Gone are the days when Canadians would head south in droves to snatch up American real estate amid a massive wave of foreclosures. With the loonie trading at 75 cents to the greenback, many of us are struggling to afford imported fresh vegetables, let alone bungalows in Florida. And yet, despite the terrible exchange rate, for Canadian home buyers the buck still goes far further in many U.S. cities than in the top two priciest Canadian markets of Toronto and Vancouver.
The average house price for resale homes in Canada will reach $478,100 in 2016, the Canadian Real Estate Association predicted yesterday. That’s up eight per cent from last year, thanks to strong price gains in—you guessed it—Toronto and Vancouver. Converted into U.S. dollars, that’s US$357,444 (as of March 16), which is plenty enough to snag some rather spacious abodes in most of America’s largest urban centres.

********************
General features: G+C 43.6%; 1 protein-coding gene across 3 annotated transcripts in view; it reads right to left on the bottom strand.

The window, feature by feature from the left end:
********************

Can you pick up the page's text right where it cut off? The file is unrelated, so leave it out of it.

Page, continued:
As the chart—which is indexed to 1998, as far back as the Teranet-National Bank house price index goes—reveals, though U.S. housing prices have climbed back from the lows of the subprime mortgage crisis in some cities, only San Francisco, home to booming Silicon Valley, has kept pace with Toronto’s house prices—and no U.S. city comes close to Vancouver’s real estate craze. Below is a sampling of what CAD$478,100 would get you in some of the largest cities north and south of the border. We used the Trulia real estate site for the U.S. and Realtor.ca for Canada and narrowed the search to detached houses. Our goal was to see just how many square feet a buyer could get for roughly that price in a middle-class neighbourhood.
Address: 1087 Palou Ave.
Asking price: $399,000 (CAD $533,123)
To find a single-family home in San Francisco we had to climb about $50,000 above Canada's average home price. We also had drop our criterion that the house be in a safe area of town. The neighbourhood of this three-bedroom home is Bayview-Hunters Point – and middle-class it ain't. Located in the southeastern part of San Francisco, the district is the city equivalent of Los Anegles County's Compton. There's even a documentary called "Straight Outta Hunters Point." If that wasn't enough, the neighbourhood is also infamous for being the site of a shipyard where the US navy once decommissioned radioactive ships.
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